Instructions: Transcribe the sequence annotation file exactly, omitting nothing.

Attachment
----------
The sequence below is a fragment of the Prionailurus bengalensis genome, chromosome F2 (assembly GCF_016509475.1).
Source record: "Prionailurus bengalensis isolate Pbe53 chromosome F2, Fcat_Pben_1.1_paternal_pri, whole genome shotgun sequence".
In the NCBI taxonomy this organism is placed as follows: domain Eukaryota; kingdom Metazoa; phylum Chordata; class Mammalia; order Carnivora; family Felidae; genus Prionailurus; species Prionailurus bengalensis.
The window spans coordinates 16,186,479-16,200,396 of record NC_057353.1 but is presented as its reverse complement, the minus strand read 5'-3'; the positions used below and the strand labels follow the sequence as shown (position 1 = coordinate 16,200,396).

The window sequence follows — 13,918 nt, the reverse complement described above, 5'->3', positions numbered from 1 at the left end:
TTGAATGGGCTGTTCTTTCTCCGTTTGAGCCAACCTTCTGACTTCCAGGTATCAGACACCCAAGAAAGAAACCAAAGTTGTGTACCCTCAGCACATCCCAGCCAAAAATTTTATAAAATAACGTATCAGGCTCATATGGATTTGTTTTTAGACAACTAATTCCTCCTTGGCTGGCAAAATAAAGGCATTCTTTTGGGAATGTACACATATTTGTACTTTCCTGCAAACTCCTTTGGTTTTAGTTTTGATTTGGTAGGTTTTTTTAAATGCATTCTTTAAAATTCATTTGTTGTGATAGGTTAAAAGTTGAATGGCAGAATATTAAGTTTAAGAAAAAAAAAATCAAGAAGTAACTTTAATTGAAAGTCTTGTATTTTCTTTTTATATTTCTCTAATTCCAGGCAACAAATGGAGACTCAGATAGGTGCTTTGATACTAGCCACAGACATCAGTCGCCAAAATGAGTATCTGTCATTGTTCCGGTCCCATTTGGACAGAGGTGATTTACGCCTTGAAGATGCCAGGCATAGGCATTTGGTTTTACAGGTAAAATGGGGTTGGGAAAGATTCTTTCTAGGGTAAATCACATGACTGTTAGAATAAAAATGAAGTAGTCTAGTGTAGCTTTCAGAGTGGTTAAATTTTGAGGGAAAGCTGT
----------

The sequence below is a fragment of the Prionailurus bengalensis genome, chromosome F2 (assembly GCF_016509475.1).
Source record: "Prionailurus bengalensis isolate Pbe53 chromosome F2, Fcat_Pben_1.1_paternal_pri, whole genome shotgun sequence".
In the NCBI taxonomy this organism is placed as follows: domain Eukaryota; kingdom Metazoa; phylum Chordata; class Mammalia; order Carnivora; family Felidae; genus Prionailurus; species Prionailurus bengalensis.
The window spans coordinates 16,186,479-16,200,396 of record NC_057353.1 but is presented as its reverse complement, the minus strand read 5'-3'; the positions used below and the strand labels follow the sequence as shown (position 1 = coordinate 16,200,396).

The window sequence follows — 13,918 nt, the reverse complement described above, 5'->3', positions numbered from 1 at the left end:
TTGAATGGGCTGTTCTTTCTCCGTTTGAGCCAACCTTCTGACTTCCAGGTATCAGACACCCAAGAAAGAAACCAAAGTTGTGTACCCTCAGCACATCCCAGCCAAAAATTTTATAAAATAACGTATCAGGCTCATATGGATTTGTTTTTAGACAACTAATTCCTCCTTGGCTGGCAAAATAAAGGCATTCTTTTGGGAATGTACACATATTTGTACTTTCCTGCAAACTCCTTTGGTTTTAGTTTTGATTTGGTAGGTTTTTTTAAATGCATTCTTTAAAATTCATTTGTTGTGATAGGTTAAAAGTTGAATGGCAGAATATTAAGTTTAAGAAAAAAAAAATCAAGAAGTAACTTTAATTGAAAGTCTTGTATTTTCTTTTTATATTTCTCTAATTCCAGGCAACAAATGGAGACTCAGATAGGTGCTTTGATACTAGCCACAGACATCAGTCGCCAAAATGAGTATCTGTCATTGTTCCGGTCCCATTTGGACAGAGGTGATTTACGCCTTGAAGATGCCAGGCATAGGCATTTGGTTTTACAGGTAAAATGGGGTTGGGAAAGATTCTTTCTAGGGTAAATCACATGACTGTTAGAATAAAAATGAAGTAGTCTAGTGTAGCTTTCAGAGTGGTTAAATTTTGAGGGAAAGCTGT